Friday, January 14, 2005

The 5 Biggest Problems the Royals Face

The Royals' offseason is winding to a close, and it doesn't appear that they're going to be making any additional moves before the start of the season. Mike Sweeney is grumbling about being misled and hinting at a trade request, but the Royals have very few options when it comes to moving Sweeney (more on this in a moment), so that isn't likely to happen.

So, as the team approaches spring training, I'm going to lay out the 5 biggest problems the Royals face right now as a franchise over the next several days, starting with the obvious one: market size.

1) The size of their market, even in their own division. This might not be particularly enlightening on a basic level, but the point is worth repeating. The Royals play in the third smallest television market in all of major league baseball (just ahead of Milwaukee and Cincinnati), but that actually understates the problem. The real issue is that even in their own division, perceived to be weak and therefore equitable for small market teams like the Royals, they are BY FAR the smallest market:

Number of TV Households
Detroit: 1.9 million
Chicago: 1.7 million (half of 3.4 million, assuming a split with the Cubs)
Minnesota: 1.7 million
Cleveland: 1.6 million
Kansas City: 0.9 million

Minnesota, once a candidate for contraction, is nearly twice the size of Kansas City. The team operates under serious financial hardship with poor revenue streams from the putrid Metrodome and a below market local TV contract, which has leveled the playing field financially with the Royals for some time (and given how successful they've been, underscores how well run the Minnesota franchise is). But their market potential is truly much greater than Kansas City's, and if they ever get a new stadium, their finances and TV contract will grow considerably, leaving the Royals in the dust.

These market inequities do not excuse the complete lack of baseball competence that the Royals have displayed under the Robinson and Baird regimes, which are the primary causes of the team's fall from grace. But it does give you an idea of the financial handicap under which the Royals operate.

If the league were serious about realigning to make truly competitive divisions for the regular season, the Royals would be sharing a division with Milwaukee, Cincinnati and St. Louis (yes, St. Louis is a small market with only 1.2 million TV households). Of course, Milwaukee and Cincinnati have brand new, high revenue generating stadiums, and St. Louis has a new stadium under construction, creating another immediate disadvantage for the Royals. But with a new downtown stadium the Royals would be on a relatively level playing field with these teams.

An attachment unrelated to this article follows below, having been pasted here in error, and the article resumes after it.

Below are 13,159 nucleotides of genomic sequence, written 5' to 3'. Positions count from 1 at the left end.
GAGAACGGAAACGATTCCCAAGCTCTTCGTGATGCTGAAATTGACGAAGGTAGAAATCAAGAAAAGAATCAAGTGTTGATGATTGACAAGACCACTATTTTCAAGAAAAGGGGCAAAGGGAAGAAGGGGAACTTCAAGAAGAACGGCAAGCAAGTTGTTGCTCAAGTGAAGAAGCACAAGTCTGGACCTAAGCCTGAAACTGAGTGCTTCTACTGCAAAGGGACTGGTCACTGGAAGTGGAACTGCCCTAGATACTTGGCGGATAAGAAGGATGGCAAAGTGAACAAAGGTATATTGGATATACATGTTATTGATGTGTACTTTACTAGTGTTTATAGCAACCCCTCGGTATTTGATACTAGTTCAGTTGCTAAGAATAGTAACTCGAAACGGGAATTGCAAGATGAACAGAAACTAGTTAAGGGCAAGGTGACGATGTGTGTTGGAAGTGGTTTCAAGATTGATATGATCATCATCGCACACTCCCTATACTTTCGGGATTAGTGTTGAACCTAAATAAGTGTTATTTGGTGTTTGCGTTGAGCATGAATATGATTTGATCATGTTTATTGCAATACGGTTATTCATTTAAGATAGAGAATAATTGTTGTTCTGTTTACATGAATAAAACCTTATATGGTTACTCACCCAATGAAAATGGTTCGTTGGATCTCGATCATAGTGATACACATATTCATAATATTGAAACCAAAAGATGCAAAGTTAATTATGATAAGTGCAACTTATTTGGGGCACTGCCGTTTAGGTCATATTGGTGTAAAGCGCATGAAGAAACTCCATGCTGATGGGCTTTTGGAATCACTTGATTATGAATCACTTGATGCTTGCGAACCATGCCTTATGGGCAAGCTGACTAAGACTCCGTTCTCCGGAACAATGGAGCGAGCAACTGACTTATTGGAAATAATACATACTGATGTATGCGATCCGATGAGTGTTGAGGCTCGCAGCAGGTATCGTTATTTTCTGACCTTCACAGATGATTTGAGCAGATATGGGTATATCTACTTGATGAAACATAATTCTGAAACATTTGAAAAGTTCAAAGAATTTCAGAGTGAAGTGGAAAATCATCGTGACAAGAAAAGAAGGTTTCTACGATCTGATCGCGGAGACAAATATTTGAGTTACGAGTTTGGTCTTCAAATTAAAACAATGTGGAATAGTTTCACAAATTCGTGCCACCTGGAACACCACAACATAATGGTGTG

Solutions? The next CBA must contain provisions for sharing local revenues that encourage investment among low revenue teams. The late Doug Pappas proposed a plan that would establish just such a system that takes the proper incentives necessary to induce small market clubs to invest while punishing high revenue clubs from overspending. No matter the system, it has to recognize two principles.

First, high-revenue teams cannot succed without the participation of low-revenue teams. The Yankees may bring in 40,000 per game, but they wouldn't even HAVE games if the Devil Rays, Blue Jays, Indians and Royals didn't roll into town for the pleasure of being bludgeoned. The current system (a result of a CBA in the 90s, I believe) leaves all local revenue with the home team, which does nothing to promote competitiveness throughout the league.

Second, shared revenues must be proportionate to the local revenue generated as a result of the games. A system that simply takes a percentage of local revenue and places it into a shared pool that is redistributed proportionately throughout the league doesn't provide much of an incentive for cash-poor teams to make investments in their own team. On the other hand, if small market teams know that investments into their team will yield greater financial returns not just in home gate receipts (and TV revenues) but also in ROAD game receipts (which constitute 50% of their schedule, after all), then they'll have a real financial incentive to invest as much as possible to try to field a winning team (or at least with players that will bring in crowds). If the Royals go into New York every year without a competitive team or any players that fans will flock to see, then it will depress attendance ----> lower gate receipts -----> less local revenue shared with the Royals. Pappa system goes further, shielding nearly all local revenues from small market teams while taxing large market teams heavily for their indulgences. This would have the effect of reducing competitive imbalance and squeezing player salaries.

Of course, large market teams will still retain their competitive advantage due to their television contracts (but a case could also be made that those revenues should be shared proportionate to ratings as well), but at least a system of this sort produces market incentives for teams like the Royals to field competitive teams year-after-year so their fans don't have to endure "rebuilding" seasons every other year.

The other problems (to come):

Mike Sweeney's contract.

Where are the corner outfielders?

Pitching injuries.

Does David Glass really want to win?


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